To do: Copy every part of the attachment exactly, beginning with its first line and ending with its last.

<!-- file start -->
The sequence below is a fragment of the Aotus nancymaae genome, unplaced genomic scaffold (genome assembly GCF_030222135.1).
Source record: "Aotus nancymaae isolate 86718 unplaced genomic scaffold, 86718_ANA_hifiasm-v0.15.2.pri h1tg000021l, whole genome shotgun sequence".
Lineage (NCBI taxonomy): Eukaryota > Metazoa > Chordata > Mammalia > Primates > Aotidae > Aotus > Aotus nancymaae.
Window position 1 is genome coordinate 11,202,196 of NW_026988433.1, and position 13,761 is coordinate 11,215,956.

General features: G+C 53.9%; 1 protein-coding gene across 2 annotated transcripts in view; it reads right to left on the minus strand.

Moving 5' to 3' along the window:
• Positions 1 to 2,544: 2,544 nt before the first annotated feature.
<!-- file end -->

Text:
The sequence below is a fragment of the Aotus nancymaae genome, unplaced genomic scaffold (genome assembly GCF_030222135.1).
Source record: "Aotus nancymaae isolate 86718 unplaced genomic scaffold, 86718_ANA_hifiasm-v0.15.2.pri h1tg000021l, whole genome shotgun sequence".
Lineage (NCBI taxonomy): Eukaryota > Metazoa > Chordata > Mammalia > Primates > Aotidae > Aotus > Aotus nancymaae.
Window position 1 is genome coordinate 11,202,196 of NW_026988433.1, and position 13,761 is coordinate 11,215,956.

General features: G+C 53.9%; 1 protein-coding gene across 2 annotated transcripts in view; it reads right to left on the minus strand.

Moving 5' to 3' along the window:
• Positions 1 to 2,544: 2,544 nt before the first annotated feature.